Pubdate: Wed, 28 July 1999
Source: The Salisbury News & Advertiser (MD)
Author: Rob Ryan


Last week there were two letters in the Salisbury' News and Advertiser
from two individuals with extremely different perspectives.  One
spreads fear of police and all the awful things he perceives they do.
The other, a new voice from Ocean City, spreads the fear of Salisbury
and drugs in order to gain support for his fellow police officers.  I
am tired of both views.

Fear mongering is an old tool to sway public opinion.  The
revolutionaries need people to be afraid of the "King's" troops in
order to take action against the "King".  Conversely the "King" needs
an enemy the population fears.  This way, they will support the "King"
and provide tax money which will be used to suppress any particular
group currently out of favor.  It is a constant struggle between the
two groups, which often gets out of balance. The swing of the power
pendulum is as old as mankind.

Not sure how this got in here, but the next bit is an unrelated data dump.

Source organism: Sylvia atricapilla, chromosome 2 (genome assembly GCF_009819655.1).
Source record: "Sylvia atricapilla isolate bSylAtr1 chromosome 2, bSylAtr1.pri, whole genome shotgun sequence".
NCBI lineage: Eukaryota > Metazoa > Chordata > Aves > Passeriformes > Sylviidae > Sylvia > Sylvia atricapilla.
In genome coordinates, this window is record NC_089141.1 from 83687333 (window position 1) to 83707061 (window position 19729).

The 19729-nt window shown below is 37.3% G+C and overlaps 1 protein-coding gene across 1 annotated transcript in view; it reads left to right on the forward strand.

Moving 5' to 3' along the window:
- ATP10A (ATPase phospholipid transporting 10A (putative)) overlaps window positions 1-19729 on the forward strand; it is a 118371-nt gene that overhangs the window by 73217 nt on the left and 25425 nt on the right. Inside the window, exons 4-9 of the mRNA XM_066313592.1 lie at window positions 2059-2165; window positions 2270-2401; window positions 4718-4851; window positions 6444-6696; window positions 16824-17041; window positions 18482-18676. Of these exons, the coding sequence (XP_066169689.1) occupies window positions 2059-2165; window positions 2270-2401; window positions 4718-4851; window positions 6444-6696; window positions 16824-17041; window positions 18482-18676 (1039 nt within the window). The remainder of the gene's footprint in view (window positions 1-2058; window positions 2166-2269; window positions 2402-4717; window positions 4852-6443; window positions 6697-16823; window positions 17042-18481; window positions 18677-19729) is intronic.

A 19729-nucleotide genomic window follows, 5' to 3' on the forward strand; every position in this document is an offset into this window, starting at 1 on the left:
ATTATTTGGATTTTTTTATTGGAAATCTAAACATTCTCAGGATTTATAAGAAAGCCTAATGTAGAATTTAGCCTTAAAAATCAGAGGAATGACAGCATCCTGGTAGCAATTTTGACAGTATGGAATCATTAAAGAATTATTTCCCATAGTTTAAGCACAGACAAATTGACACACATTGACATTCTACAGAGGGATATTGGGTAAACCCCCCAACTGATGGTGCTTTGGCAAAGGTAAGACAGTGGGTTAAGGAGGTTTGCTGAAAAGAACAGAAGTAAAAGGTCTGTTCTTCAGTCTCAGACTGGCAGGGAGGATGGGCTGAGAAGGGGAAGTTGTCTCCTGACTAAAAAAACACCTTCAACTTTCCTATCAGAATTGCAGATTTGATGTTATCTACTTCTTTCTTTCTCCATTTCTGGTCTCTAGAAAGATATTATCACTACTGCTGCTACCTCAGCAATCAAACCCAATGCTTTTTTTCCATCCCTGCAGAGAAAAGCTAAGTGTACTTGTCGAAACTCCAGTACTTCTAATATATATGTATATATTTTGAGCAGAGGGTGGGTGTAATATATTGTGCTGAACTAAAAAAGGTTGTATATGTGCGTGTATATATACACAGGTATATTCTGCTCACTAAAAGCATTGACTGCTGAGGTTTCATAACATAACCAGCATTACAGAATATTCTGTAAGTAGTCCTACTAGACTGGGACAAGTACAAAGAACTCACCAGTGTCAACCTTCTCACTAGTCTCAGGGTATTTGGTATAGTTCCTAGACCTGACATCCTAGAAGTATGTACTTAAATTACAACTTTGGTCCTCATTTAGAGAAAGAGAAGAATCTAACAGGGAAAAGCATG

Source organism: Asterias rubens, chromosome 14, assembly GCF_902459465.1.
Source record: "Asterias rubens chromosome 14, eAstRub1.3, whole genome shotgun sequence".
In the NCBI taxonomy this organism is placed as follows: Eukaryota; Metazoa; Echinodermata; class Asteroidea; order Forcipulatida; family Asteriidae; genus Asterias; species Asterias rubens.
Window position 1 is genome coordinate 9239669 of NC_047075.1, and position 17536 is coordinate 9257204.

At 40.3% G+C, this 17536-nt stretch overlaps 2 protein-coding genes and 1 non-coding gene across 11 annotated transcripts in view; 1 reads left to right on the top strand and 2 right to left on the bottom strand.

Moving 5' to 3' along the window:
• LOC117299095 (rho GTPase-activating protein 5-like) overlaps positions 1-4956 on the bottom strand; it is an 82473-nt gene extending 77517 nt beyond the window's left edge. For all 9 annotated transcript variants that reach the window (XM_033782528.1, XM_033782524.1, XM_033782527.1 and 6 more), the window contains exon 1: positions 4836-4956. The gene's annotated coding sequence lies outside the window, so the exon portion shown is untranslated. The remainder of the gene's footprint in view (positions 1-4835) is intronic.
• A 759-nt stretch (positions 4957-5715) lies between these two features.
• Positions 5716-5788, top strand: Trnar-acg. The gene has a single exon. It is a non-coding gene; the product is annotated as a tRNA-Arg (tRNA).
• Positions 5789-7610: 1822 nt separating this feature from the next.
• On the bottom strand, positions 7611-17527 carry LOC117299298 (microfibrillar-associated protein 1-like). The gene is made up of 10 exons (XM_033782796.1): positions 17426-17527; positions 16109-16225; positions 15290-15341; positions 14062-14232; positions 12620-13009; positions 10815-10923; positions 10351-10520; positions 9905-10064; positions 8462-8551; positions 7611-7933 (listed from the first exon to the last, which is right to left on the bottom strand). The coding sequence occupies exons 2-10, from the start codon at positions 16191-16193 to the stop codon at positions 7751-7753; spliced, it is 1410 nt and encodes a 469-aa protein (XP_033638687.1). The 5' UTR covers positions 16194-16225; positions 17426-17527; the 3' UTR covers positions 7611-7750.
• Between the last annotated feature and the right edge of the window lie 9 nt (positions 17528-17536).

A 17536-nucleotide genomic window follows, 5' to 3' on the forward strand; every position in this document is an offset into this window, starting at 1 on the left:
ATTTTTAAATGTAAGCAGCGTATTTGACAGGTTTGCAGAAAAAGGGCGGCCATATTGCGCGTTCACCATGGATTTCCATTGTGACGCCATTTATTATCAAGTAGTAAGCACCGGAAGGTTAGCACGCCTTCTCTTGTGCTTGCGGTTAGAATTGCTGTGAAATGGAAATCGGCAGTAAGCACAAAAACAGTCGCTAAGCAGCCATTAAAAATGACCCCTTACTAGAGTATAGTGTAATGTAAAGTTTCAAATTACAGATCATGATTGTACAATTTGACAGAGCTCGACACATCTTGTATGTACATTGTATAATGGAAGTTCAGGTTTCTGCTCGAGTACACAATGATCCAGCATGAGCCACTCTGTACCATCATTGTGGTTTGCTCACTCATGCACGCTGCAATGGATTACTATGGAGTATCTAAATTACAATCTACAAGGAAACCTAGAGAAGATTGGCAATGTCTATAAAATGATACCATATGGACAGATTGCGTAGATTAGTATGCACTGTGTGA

You might ask where are we today and where are we going tomorrow? That
can be hard to tell sometimes; different attitudes will cloud
opinions.  As an engineer, I try to discount personal biases and
evaluate facts from a long-term perspective.

The facts about crime is that we currently live in a time when our
prison population is at an all-time high.  We have the highest
incarceration rate in the world; Wall Street investments in prison
industries are a good investment; we lock up blacks at incredible
rates; Wicomico county is funding a variety of new or expanding
detention centers; and Salisbury's police force has nearly reached 40
percent of the general tax fund compared to 18 percent historically.

One might counter and say the crime rates has taken some small dips
lately, but they are still huge, from a historical perspective.

One month ago there was gunfire at a fast-food restaurant in Salisbury
that resulted in considerable media coverage.  I have no insider
information on the events; I was not a witness; I will not condemn our
police force; nor defend the individuals in the vehicle, but there is
one thing I know about this incident that I am certain is true.

The two police officers were deadly afraid of the men in the car, as
was true of the two men in custody.  It is a powerful statement of
where we are today that our police are as afraid of our minority
citizens as they are of the police.

I am tired of fear and listening to those who promote it.  Perhaps,
just maybe our current model of crime and crime control is not
working.  It is time to re-evaluate what we are doing; why we are
doing it; and where we are going.